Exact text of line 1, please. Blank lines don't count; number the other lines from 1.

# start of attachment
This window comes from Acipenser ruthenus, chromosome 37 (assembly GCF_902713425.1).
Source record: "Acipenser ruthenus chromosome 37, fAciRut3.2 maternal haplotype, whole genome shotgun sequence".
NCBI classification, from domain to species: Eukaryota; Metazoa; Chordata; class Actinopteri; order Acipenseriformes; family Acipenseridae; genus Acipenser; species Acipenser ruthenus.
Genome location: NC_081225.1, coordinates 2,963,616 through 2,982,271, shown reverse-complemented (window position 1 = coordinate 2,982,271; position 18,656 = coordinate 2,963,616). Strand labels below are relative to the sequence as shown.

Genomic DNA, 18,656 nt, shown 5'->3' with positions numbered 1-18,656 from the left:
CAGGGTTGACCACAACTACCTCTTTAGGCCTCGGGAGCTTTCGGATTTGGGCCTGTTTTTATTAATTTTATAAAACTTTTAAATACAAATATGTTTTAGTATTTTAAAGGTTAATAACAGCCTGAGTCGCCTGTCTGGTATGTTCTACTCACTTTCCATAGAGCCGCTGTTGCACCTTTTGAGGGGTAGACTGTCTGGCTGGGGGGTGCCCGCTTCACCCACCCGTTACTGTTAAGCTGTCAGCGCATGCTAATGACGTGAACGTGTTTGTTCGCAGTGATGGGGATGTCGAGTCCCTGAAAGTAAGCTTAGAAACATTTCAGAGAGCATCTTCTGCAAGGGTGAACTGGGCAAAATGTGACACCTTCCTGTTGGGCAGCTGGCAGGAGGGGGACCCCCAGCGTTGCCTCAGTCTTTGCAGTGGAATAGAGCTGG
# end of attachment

This window comes from Acipenser ruthenus, chromosome 37 (assembly GCF_902713425.1).